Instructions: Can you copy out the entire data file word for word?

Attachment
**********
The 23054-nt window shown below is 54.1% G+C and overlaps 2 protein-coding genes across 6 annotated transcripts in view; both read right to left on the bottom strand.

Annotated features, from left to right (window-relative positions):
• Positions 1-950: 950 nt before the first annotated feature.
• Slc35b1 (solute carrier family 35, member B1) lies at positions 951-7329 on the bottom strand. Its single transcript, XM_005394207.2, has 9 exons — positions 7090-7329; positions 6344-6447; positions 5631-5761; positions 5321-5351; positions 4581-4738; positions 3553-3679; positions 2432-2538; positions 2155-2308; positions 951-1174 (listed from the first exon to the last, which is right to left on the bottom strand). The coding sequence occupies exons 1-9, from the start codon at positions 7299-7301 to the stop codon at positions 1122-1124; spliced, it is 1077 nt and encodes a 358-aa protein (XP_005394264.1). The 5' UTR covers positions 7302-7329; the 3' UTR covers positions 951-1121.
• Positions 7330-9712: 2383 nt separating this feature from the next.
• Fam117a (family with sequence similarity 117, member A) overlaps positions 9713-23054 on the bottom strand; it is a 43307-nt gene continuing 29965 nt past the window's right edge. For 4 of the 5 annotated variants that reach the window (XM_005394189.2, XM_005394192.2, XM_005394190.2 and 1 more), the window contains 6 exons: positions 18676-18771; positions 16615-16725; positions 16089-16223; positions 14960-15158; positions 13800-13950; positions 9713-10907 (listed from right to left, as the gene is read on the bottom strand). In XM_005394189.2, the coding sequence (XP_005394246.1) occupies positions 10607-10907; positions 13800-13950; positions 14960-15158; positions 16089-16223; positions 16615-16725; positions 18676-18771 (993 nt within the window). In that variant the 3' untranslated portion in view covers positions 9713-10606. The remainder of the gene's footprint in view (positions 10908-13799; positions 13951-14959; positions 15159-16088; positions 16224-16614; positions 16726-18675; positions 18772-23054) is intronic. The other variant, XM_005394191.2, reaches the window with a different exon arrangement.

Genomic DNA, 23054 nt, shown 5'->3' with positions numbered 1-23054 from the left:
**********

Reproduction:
The 23054-nt window shown below is 54.1% G+C and overlaps 2 protein-coding genes across 6 annotated transcripts in view; both read right to left on the bottom strand.

Annotated features, from left to right (window-relative positions):
• Positions 1-950: 950 nt before the first annotated feature.
• Slc35b1 (solute carrier family 35, member B1) lies at positions 951-7329 on the bottom strand. Its single transcript, XM_005394207.2, has 9 exons — positions 7090-7329; positions 6344-6447; positions 5631-5761; positions 5321-5351; positions 4581-4738; positions 3553-3679; positions 2432-2538; positions 2155-2308; positions 951-1174 (listed from the first exon to the last, which is right to left on the bottom strand). The coding sequence occupies exons 1-9, from the start codon at positions 7299-7301 to the stop codon at positions 1122-1124; spliced, it is 1077 nt and encodes a 358-aa protein (XP_005394264.1). The 5' UTR covers positions 7302-7329; the 3' UTR covers positions 951-1121.
• Positions 7330-9712: 2383 nt separating this feature from the next.
• Fam117a (family with sequence similarity 117, member A) overlaps positions 9713-23054 on the bottom strand; it is a 43307-nt gene continuing 29965 nt past the window's right edge. For 4 of the 5 annotated variants that reach the window (XM_005394189.2, XM_005394192.2, XM_005394190.2 and 1 more), the window contains 6 exons: positions 18676-18771; positions 16615-16725; positions 16089-16223; positions 14960-15158; positions 13800-13950; positions 9713-10907 (listed from right to left, as the gene is read on the bottom strand). In XM_005394189.2, the coding sequence (XP_005394246.1) occupies positions 10607-10907; positions 13800-13950; positions 14960-15158; positions 16089-16223; positions 16615-16725; positions 18676-18771 (993 nt within the window). In that variant the 3' untranslated portion in view covers positions 9713-10606. The remainder of the gene's footprint in view (positions 10908-13799; positions 13951-14959; positions 15159-16088; positions 16224-16614; positions 16726-18675; positions 18772-23054) is intronic. The other variant, XM_005394191.2, reaches the window with a different exon arrangement.

Genomic DNA, 23054 nt, shown 5'->3' with positions numbered 1-23054 from the left: